By: Natalie Akoorie
A public relations expert who cost taxpayers more than $20,000 when he was hired to manage fallout from the expenses scandal at Waikato District Health Board wrote the chairman’s resignation letter to Health Minister David Clark.
Senate SHJ general manager Julien Leys was hired by then board chairman Bob Simcock to cope with intense public scrutiny and “reset the media narrative” when chief executive Dr Nigel Murray resigned last October following an investigation into his expenses.
Murray was found to have breached travel policy at the DHB on some of the $218,000 of public money he spent over three years travelling for work.
But Leys – whose invoices were sent to the Ministry of Health – also advised Simcock on issues directly affecting his reputation, culminating in writing the chairman’s resignation letter, according to emails released under the Official Information Act.
Leys’ work included:
- Formulating a timeline around Murray’s controversial recruitment after Simcock was called on by critics to resign because he had been warned not to hire the chief executive in June 2014;
- Containing the damage to Simcock’s “position/reputation” following an open letter from a board member who expressed no confidence in the chairman;
- Writing Simcock’s resignation letter to Health Minister David Clark and a press release announcing Simcock would stand down on November 28.
Leys sent at least three invoices to Simcock who forwarded them to Ministry of Health director of critical projects Michael Hundleby. A fourth invoice brought the total to $20,859.
This was despite the DHB having its own in-house communications department and executive director of public and organisational affairs.
In one email dated October 10, 2017, Leys reiterated his advice that they stay “in control of the facts and keep it simple”.
“The attack to your position/reputation by Dave M [board member Dave Macpherson] is being couched in emotional/political terms that will appeal even though it is factually incorrect. I am working up a holding statement and Q&A.”
The statement, withheld by the DHB, was a “last resort” if Simcock was “pushed into a corner” where the facts needed to be corrected or emphasised, Leys wrote.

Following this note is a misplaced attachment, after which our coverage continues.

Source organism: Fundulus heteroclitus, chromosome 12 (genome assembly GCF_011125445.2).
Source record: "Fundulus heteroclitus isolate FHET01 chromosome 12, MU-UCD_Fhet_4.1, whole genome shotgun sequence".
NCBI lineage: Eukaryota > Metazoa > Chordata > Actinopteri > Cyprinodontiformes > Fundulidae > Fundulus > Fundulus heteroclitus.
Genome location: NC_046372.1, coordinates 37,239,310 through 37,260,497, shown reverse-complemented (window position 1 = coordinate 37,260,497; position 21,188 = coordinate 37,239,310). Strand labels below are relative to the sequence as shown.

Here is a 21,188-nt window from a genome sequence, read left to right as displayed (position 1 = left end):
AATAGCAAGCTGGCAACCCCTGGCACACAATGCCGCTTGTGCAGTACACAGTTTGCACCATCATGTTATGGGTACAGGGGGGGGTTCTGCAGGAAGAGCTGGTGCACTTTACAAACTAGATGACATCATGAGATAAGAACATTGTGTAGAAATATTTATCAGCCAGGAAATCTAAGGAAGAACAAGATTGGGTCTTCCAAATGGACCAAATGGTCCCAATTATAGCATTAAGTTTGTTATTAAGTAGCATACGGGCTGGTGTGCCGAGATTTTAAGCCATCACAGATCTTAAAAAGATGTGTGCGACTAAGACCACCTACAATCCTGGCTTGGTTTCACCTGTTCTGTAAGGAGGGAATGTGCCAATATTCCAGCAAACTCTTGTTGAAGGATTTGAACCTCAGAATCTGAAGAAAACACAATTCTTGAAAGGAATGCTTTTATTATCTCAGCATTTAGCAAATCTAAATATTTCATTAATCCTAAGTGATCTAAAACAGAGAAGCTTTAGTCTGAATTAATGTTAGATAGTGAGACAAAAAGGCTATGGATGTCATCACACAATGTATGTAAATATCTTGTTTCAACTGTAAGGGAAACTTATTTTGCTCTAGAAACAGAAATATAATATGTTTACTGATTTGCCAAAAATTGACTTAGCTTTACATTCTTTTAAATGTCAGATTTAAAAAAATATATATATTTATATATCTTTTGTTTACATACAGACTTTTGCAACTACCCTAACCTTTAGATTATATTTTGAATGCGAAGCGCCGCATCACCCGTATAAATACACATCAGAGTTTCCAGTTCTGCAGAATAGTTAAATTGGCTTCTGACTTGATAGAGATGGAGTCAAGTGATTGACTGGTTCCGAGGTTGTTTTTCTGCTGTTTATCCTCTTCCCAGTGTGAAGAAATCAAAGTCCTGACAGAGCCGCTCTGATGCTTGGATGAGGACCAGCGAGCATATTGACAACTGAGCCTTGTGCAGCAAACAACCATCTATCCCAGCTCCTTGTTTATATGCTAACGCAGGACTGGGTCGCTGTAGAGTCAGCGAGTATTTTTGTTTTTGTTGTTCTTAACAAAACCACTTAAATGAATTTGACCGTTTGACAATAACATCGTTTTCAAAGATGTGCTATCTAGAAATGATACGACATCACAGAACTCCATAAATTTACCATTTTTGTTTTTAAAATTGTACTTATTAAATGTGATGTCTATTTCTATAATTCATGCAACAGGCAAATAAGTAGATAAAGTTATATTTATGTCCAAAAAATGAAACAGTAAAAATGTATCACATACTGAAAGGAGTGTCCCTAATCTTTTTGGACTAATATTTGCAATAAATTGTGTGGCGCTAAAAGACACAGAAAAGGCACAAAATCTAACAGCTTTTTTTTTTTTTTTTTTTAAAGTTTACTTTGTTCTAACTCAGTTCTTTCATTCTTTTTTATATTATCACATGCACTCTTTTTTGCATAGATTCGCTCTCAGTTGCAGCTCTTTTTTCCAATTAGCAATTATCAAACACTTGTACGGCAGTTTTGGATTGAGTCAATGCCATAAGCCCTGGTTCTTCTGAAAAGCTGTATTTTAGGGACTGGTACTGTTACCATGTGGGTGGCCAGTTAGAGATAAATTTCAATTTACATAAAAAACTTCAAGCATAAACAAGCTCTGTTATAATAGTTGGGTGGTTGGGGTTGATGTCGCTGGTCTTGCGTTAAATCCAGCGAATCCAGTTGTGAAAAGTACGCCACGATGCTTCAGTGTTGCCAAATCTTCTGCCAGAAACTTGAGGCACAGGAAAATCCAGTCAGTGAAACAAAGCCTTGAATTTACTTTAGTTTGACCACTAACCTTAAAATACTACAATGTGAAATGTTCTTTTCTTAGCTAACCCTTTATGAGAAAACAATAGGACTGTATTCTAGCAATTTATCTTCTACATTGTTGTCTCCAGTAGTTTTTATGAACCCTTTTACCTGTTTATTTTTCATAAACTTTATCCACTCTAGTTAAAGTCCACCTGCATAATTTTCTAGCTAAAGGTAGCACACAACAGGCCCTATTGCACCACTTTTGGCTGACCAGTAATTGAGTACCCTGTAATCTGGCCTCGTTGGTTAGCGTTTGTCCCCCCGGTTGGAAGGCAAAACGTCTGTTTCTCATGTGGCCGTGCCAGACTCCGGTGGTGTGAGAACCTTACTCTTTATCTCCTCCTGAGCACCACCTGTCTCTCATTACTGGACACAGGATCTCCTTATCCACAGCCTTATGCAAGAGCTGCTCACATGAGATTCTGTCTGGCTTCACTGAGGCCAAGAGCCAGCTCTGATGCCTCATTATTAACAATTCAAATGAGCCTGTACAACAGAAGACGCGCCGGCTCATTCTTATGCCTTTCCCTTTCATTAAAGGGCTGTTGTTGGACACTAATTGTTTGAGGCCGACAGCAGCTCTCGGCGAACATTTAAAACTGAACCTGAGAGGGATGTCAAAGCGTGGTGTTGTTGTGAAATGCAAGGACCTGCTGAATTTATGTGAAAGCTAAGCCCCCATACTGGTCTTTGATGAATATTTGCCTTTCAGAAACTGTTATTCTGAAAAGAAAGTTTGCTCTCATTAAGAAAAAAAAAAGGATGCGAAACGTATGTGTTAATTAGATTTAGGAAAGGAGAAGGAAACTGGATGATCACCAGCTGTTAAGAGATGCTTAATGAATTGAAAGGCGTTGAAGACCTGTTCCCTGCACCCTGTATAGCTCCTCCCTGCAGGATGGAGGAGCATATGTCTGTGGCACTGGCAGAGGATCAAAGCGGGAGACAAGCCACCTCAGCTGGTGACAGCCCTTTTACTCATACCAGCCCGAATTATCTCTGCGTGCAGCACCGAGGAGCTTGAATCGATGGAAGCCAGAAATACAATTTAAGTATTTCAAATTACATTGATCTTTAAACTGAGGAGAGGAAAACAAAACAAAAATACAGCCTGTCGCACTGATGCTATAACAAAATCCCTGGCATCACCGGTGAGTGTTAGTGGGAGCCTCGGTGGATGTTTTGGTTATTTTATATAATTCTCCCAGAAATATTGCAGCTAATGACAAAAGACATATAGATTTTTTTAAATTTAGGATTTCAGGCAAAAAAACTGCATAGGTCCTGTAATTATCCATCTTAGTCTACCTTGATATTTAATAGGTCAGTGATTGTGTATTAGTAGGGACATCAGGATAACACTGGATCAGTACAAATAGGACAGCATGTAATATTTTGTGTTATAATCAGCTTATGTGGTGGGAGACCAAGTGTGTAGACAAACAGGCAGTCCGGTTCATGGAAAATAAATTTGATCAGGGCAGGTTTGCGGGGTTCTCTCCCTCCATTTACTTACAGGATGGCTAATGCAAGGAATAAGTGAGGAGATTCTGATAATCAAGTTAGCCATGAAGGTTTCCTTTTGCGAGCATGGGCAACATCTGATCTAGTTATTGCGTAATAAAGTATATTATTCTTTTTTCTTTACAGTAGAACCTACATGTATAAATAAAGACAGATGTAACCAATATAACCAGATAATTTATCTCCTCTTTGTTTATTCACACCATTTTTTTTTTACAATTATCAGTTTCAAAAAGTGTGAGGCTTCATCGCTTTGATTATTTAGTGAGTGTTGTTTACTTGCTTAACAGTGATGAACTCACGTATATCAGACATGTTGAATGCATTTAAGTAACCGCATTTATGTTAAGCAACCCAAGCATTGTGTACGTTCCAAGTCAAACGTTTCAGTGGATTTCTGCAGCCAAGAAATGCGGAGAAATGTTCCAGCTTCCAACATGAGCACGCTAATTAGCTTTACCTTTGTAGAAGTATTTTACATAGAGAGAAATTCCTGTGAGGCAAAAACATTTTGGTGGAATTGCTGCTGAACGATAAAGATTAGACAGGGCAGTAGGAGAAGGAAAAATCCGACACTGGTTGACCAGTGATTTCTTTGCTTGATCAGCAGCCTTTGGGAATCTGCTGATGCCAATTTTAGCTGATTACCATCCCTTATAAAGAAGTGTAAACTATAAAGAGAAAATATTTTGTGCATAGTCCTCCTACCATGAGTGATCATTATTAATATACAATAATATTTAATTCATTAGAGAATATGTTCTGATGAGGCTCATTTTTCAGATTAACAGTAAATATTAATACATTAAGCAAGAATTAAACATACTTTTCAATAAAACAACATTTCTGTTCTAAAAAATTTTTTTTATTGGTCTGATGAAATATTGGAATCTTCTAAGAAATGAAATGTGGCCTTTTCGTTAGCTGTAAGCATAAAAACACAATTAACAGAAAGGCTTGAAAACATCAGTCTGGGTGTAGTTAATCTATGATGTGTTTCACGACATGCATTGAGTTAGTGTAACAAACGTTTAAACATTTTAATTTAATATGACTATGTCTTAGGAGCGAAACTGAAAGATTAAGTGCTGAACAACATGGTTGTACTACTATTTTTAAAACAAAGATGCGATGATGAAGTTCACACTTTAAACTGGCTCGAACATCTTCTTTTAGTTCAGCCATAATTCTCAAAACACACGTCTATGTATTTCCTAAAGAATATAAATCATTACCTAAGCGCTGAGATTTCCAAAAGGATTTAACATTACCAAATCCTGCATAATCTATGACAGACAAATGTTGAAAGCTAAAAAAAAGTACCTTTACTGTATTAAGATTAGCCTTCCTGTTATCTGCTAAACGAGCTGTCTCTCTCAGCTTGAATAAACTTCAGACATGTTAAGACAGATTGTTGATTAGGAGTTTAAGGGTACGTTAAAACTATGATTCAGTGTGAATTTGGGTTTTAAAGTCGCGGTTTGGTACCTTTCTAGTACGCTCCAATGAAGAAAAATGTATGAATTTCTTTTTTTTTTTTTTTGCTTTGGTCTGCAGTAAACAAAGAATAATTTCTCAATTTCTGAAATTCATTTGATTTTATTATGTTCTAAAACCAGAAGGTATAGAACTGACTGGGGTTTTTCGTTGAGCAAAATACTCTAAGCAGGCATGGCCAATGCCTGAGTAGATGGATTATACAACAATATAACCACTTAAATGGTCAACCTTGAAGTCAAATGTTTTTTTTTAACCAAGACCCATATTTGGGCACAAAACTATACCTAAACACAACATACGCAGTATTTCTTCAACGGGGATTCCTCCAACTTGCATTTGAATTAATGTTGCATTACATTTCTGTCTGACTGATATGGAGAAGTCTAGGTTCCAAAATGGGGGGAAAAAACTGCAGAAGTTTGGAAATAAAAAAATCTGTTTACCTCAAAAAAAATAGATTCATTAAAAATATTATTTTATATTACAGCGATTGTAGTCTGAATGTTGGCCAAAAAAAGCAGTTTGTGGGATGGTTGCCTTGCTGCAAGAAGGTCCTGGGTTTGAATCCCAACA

Simcock told the Herald he hired Leys on advice from the State Services Commission and Ministry of Health, which recommended the DHB engage external support to manage media pressure at the time of the investigation into Murray’s expenses
“I believe it was their view that DHBs are ill-equipped to manage that level of attention,” Simcock said.
He said the board was aware of the engagement and Senate SHJ was selected from a list of possible consultants provided by the ministry.
“Mr Leys’ job was to help the DHB ensure the public had access to accurate and balanced information where that was appropriate. Clearly we were not always successful in that regard.”
Up until the day before he resigned, Simcock’s emails show he was focused on remaining head of the board.
On Monday, November 27, 2017 Simcock replied to interim chief executive Derek Wright asking him to hold off officially making public a damning Audit NZ report into Murray’s spending.
“Julien Leys is working on a statement from me that we might use to try to reset the media narrative. Is there any reason the audit release cannot wait until Thursday?,” he wrote.
The next day the Herald ran a front page story about the Serious Fraud Office making preliminary inquiries into the case.
Simcock failed to show at a Waikato Regional Council meeting he was chairing and an email to him from Leys at 2.06pm entitled, “Finalised media release and letter to Minister”, included a draft letter of resignation to the Health Minister.
The letter stated Simcock had tried to do what he thought was best for the DHB but it also criticised a board member.
“The series of leaks from one board member in particular, and the related ongoing negative media speculation, have been a significant distraction for Waikato DHB that it could do without…”
Waikato DHB acting chair Sally Webb told the Herald the invoices were sent to the ministry because it was not appropriate to send them to existing staff and said the PR specialist was hired for the same reason.
“My understanding is that Bob informed the remuneration committee of the board verbally in late August that he had commissioned external comms support as it wasn’t appropriate to involve staff who ultimately reported to the CE.”
Hundleby confirmed the ministry’s support of private PR advice.
“Because of the seriousness of issues we recommended the DHB obtain expert advice on how to carry out any investigation and also expert advice about public statements about the investigation and related matters.”
He agreed to a request by Simcock for the ministry to pay invoices initially.
“Invoicing the ministry allowed the DHB investigation to get under way without alerting the CEO which could have compromised the investigation,” Hundleby said.
“The interim invoices were for legal fees and some public relations advice related to the investigation. Decisions about the expenditure involved were made by the DHB.”
A spokesman for Clark’s office said the Health Minister could not comment while the State Services Commission investigation into Murray’s expenses was ongoing.
Source: NZ Herald
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